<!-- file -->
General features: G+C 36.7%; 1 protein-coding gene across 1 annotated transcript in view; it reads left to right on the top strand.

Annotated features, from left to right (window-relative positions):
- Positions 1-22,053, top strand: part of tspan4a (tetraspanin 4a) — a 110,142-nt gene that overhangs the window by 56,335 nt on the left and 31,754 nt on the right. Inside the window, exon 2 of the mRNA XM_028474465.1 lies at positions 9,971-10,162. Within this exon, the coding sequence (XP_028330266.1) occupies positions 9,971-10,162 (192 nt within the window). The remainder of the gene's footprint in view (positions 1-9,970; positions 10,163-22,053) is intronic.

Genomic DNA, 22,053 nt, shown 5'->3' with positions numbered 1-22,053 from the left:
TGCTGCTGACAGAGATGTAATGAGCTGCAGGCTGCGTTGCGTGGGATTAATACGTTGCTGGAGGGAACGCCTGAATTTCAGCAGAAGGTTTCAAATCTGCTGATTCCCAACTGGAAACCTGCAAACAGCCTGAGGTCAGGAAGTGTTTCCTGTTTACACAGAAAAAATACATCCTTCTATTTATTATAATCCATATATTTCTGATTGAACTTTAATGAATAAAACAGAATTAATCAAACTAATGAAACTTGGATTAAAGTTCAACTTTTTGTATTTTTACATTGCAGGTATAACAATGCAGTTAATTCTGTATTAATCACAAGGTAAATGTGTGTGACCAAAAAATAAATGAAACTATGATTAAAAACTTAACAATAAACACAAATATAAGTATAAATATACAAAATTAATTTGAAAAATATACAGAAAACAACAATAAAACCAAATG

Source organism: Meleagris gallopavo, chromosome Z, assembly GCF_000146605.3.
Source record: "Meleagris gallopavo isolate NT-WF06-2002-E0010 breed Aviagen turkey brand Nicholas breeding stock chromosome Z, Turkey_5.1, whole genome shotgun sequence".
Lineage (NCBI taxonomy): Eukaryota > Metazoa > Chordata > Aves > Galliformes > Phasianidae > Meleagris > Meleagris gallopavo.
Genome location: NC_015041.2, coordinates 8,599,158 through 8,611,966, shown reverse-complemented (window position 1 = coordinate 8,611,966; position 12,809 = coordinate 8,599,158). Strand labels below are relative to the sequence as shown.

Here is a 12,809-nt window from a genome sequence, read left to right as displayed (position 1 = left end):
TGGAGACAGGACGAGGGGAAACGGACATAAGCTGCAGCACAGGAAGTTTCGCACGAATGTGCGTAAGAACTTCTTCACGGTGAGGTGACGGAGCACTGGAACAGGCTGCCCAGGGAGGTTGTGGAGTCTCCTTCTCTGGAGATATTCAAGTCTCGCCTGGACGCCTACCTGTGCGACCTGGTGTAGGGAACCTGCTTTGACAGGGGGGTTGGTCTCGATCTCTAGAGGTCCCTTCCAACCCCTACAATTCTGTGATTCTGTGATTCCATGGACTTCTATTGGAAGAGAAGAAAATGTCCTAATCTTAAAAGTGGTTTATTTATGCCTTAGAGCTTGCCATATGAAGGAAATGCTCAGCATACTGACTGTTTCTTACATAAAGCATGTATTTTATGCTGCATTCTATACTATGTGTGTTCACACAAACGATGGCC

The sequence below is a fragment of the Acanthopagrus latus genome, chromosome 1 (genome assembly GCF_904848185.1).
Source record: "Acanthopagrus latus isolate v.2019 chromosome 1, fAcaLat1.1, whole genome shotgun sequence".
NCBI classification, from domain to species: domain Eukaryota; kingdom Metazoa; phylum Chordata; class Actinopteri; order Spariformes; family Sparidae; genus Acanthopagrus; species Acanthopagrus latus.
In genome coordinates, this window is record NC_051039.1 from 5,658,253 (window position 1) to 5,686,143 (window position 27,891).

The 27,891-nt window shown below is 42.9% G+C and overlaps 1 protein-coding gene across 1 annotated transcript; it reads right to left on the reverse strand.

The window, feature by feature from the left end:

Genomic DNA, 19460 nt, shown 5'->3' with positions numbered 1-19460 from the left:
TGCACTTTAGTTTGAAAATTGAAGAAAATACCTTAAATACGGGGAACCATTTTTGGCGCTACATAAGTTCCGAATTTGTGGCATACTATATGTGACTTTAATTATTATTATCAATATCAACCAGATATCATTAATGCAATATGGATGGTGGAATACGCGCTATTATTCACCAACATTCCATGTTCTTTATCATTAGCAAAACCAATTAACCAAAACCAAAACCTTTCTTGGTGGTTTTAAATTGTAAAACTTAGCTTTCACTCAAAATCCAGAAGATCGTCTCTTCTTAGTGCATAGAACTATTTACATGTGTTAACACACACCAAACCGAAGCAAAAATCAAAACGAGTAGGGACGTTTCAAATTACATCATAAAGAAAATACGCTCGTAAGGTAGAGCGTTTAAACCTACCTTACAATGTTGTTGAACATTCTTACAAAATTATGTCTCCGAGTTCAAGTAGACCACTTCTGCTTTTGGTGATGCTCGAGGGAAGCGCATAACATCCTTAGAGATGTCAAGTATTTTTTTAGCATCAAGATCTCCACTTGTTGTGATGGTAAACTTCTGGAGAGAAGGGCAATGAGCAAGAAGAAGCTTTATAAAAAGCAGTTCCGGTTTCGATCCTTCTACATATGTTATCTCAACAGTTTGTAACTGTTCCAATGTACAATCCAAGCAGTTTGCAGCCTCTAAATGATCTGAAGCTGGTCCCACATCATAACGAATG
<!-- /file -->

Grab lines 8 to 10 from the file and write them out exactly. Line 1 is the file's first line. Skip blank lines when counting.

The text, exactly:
Lineage (NCBI taxonomy): Eukaryota > Metazoa > Chordata > Aves > Galliformes > Phasianidae > Meleagris > Meleagris gallopavo.
Genome location: NC_015041.2, coordinates 8,599,158 through 8,611,966, shown reverse-complemented (window position 1 = coordinate 8,611,966; position 12,809 = coordinate 8,599,158). Strand labels below are relative to the sequence as shown.

Here is a 12,809-nt window from a genome sequence, read left to right as displayed (position 1 = left end):